Day 46 – Hamburg to Scharbeutz.
It was a sunshine and birdsong day as we joyfully rolled out of town, the three of us on our eeeee-bikes. It took us most of the morning to get going. City exits are complicated. Once you’re out into the lushous countryside cycling is a breeze.
This cycle path was a railway in the past, so an easy level chuffing along the now smoothly tarred surface. My companions are much faster than me with their lightweight overnight bags. We speed along the flashing green tree-lined path.
Instant coffee at a supermarket around mid-afternoon where some caffeine relief had Regina smiling once again. One becomes acutely aware of circadian, nutritional, and sleep rhythms on a long distance journey. I have become a completely different creature compared to my home self. It became obvious now, in the company of other humans, just how the body finds a rhythm and a rut that suits the individual for best success. When travelling in a group one must make compromises to stay together, and that makes a difference to your natural fitness.
In Lübeck we sat down at a busy bar for a celebratory sundowner glass of Prosecco. Surprised to hit my 3000 km mark right here in the center of this delightful town. I’m surprised because I thought I would be in Oslo by now.
We decided to ride a bit further north before calling it a day. There is a tunnel under the Trave estuary which is forbidden to cycle through. In Germany you can be sure there is a solution. Along came a shuttle bus dragging a trailer made especially for bikes. Not only that, there is also a ramp so you don’t need to lift your bike up. You ride on, snap the lock, jump into the bus and off you go through the tunnel.
This evening the three of us tired girlies are sharing a room at the ArtHotel in Scharbeutz. We rode here in the dark along the fabulous promenades. The elite have magnificent houses on this riviera. Regina rubbed deep-heat cream on her legs before hopping into bed because her knees hurt. Unfortunately she’s allergic to it, so she hopped right out again. Her legs turned a fiery red and burned all night while I snored!
Day 47 – Scharbeutz to Rødby.
–My brother and niece are in Copenhagen. According to them my plan to ride up to the north of Jutland to catch the boat to Norway is NOT acceptable. That would be cheating. I am to catch a ferry at Puttgarden to Denmark. They will take a train south with their bicycles and meet me halfway. We’ll spend a night somewhere on the coast then ride together into Copenhagen. (May take a ferry directly to Oslo from Copenhagen – but don’t dare mention that). They say “From there you must ride up the west coast of Sweden to Norway. No shortcuts, if you say you’re going to ride to Oslo then you must ride all the way.” –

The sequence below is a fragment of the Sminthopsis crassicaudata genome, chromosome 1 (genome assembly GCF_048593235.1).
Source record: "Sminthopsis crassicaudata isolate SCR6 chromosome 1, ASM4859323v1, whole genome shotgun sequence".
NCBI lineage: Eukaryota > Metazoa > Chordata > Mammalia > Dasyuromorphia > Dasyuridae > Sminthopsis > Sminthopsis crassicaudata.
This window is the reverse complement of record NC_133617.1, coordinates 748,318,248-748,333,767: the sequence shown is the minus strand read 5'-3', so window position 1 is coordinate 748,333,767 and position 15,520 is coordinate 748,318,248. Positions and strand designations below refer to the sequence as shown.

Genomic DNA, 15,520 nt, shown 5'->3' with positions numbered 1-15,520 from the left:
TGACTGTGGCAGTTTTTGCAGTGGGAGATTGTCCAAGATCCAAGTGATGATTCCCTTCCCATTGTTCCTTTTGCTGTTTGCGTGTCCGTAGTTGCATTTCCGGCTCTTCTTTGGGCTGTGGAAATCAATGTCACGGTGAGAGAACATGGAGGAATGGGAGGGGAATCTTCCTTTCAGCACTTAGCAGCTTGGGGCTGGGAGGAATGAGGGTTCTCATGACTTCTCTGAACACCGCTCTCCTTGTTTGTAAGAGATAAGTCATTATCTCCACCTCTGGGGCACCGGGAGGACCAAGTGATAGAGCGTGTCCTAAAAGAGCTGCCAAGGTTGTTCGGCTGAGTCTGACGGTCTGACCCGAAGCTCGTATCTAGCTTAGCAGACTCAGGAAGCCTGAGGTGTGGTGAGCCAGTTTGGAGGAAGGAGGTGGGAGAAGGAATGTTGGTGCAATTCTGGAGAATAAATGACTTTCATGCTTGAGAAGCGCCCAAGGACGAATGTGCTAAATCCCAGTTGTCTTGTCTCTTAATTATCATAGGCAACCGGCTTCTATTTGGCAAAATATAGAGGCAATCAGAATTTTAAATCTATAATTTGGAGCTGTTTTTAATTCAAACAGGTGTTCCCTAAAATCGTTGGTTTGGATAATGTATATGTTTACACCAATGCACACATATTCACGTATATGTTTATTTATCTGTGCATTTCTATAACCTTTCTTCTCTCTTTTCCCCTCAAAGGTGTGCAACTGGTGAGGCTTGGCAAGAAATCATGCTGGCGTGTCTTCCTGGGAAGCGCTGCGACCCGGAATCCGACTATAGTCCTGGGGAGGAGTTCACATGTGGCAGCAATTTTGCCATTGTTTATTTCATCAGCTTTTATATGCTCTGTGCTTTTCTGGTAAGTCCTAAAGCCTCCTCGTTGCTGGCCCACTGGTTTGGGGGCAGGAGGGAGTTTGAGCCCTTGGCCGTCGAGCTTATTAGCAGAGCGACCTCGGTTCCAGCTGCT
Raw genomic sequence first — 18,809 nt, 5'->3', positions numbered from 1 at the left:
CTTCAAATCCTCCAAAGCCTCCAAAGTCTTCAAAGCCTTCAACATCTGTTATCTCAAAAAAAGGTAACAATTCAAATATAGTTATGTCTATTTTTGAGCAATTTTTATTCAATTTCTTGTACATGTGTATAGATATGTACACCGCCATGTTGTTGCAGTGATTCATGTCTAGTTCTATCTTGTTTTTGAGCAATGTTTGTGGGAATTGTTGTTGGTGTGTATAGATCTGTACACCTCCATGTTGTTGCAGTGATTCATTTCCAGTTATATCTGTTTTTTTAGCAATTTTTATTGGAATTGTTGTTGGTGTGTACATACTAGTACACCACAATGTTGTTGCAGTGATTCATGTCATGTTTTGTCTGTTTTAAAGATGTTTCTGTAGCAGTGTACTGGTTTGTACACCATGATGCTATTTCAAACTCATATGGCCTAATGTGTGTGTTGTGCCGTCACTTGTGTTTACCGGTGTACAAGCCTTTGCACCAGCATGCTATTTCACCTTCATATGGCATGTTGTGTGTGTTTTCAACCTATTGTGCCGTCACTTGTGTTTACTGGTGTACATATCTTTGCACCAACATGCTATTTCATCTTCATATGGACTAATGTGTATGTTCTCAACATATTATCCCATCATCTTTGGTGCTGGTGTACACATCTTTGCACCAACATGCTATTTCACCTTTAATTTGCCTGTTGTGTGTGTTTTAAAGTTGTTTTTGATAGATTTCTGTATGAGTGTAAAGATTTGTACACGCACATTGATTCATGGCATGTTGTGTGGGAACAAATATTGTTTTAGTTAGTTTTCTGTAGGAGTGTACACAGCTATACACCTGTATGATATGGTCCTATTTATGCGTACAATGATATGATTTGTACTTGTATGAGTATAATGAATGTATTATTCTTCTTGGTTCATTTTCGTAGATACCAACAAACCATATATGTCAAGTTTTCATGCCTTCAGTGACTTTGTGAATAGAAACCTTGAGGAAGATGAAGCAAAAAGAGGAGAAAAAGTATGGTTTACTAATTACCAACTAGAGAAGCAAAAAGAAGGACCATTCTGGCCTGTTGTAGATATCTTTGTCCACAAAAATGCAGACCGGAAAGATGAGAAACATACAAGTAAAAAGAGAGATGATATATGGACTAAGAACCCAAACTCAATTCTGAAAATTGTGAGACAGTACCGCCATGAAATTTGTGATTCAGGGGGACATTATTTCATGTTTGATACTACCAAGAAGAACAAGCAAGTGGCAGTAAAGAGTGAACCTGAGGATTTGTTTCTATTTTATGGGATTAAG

Slow start on Friday, but fun riding all day towards Puttgarden with my two enthusiastic friends. Crossed over a mighty high and windy bridge. Access via a tiny gate in a security fence. Then we rode like witches on broomsticks to reach the last train of the day at Burg. Waved a sad goodbye to my friends Regina and Zoe, then dashed across to the other side of the island to catch the last ferry. Many huge trucks on the ship and one solitary bicycle.
Forty five minutes later the boat pulled up to Rødby and I staggered into the first hotel called “Stop and Sleep” right in the middle of the truck stop turning circle. Delectable dinner and good clean room.
End of part two – Thoughts on bike seat with a view!
I have spent two thirds of this journey tripping across Germany. Two thousand kilometers by bike from the Alps all the way up to the coast of the Baltic Sea. It has been such a privilege to use the vital infrastructure, cycle lanes, paths and safe hotels with bicycle storage. Solid breakfasts and dependable service all put together by generations of hard working, thoughtful people.
In my experience the northerners make little attempt at small talk but they do like to share practical information. They enjoy high levels of education and culture, create logically designed systems, build organised towns, grow pretty forests and control beautiful rivers. There is no time for meaningless chatter.
They’re also good at making never-ending road-works.
The enormous volume of construction and farming is quite overwhelming. Much of the land is being plastered with more roads, more cement and mono crops. The economy is booming to the sound of earth moving machinery, cranes, trucks, bigger ploughing tractors or harvesting machines and factories.
My wish for Europe is more flowering fallow land for the bees, magical wild forests for children, and a ban on bulldozers and cement for everyone. I think we have enough roads, enough car parks and supermarkets. Cities are like scabs on the Earth’s skin, if we stop scratching the ground then cities will heal up and the face of the Earth will look lovely again.Leanne